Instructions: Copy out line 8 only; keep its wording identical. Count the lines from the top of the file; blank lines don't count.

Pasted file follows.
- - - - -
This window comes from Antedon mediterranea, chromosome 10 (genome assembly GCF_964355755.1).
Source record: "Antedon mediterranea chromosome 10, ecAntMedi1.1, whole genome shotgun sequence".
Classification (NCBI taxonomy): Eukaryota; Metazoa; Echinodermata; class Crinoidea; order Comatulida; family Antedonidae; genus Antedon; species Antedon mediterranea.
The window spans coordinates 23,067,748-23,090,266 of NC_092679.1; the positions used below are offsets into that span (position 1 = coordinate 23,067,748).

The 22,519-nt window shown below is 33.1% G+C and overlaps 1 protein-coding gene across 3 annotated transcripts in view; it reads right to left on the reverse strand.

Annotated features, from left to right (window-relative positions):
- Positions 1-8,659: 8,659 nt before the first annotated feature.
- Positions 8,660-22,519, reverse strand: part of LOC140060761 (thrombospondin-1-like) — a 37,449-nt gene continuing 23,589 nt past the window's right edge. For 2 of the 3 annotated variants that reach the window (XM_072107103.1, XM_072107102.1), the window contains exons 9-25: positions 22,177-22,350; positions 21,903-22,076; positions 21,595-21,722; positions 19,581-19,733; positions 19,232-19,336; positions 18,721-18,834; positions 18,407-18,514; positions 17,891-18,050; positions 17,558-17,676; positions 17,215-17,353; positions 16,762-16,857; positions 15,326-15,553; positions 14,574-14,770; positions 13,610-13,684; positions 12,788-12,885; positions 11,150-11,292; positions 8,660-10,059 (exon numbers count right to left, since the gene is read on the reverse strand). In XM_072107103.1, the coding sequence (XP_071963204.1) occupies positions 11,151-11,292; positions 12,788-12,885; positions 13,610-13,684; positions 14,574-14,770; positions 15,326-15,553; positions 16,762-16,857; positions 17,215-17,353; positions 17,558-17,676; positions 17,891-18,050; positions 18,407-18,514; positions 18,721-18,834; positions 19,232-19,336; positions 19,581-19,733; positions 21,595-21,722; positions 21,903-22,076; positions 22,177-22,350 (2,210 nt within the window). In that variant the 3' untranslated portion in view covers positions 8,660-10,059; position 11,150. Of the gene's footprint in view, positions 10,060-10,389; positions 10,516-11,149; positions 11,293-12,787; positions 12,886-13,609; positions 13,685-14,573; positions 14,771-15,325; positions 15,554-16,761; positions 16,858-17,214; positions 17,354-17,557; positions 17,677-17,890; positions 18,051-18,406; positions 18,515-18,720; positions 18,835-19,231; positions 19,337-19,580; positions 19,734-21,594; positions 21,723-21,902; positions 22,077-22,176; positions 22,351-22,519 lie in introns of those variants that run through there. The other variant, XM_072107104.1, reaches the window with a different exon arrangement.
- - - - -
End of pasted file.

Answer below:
- Positions 8,660-22,519, reverse strand: part of LOC140060761 (thrombospondin-1-like) — a 37,449-nt gene continuing 23,589 nt past the window's right edge. For 2 of the 3 annotated variants that reach the window (XM_072107103.1, XM_072107102.1), the window contains exons 9-25: positions 22,177-22,350; positions 21,903-22,076; positions 21,595-21,722; positions 19,581-19,733; positions 19,232-19,336; positions 18,721-18,834; positions 18,407-18,514; positions 17,891-18,050; positions 17,558-17,676; positions 17,215-17,353; positions 16,762-16,857; positions 15,326-15,553; positions 14,574-14,770; positions 13,610-13,684; positions 12,788-12,885; positions 11,150-11,292; positions 8,660-10,059 (exon numbers count right to left, since the gene is read on the reverse strand). In XM_072107103.1, the coding sequence (XP_071963204.1) occupies positions 11,151-11,292; positions 12,788-12,885; positions 13,610-13,684; positions 14,574-14,770; positions 15,326-15,553; positions 16,762-16,857; positions 17,215-17,353; positions 17,558-17,676; positions 17,891-18,050; positions 18,407-18,514; positions 18,721-18,834; positions 19,232-19,336; positions 19,581-19,733; positions 21,595-21,722; positions 21,903-22,076; positions 22,177-22,350 (2,210 nt within the window). In that variant the 3' untranslated portion in view covers positions 8,660-10,059; position 11,150. Of the gene's footprint in view, positions 10,060-10,389; positions 10,516-11,149; positions 11,293-12,787; positions 12,886-13,609; positions 13,685-14,573; positions 14,771-15,325; positions 15,554-16,761; positions 16,858-17,214; positions 17,354-17,557; positions 17,677-17,890; positions 18,051-18,406; positions 18,515-18,720; positions 18,835-19,231; positions 19,337-19,580; positions 19,734-21,594; positions 21,723-21,902; positions 22,077-22,176; positions 22,351-22,519 lie in introns of those variants that run through there. The other variant, XM_072107104.1, reaches the window with a different exon arrangement.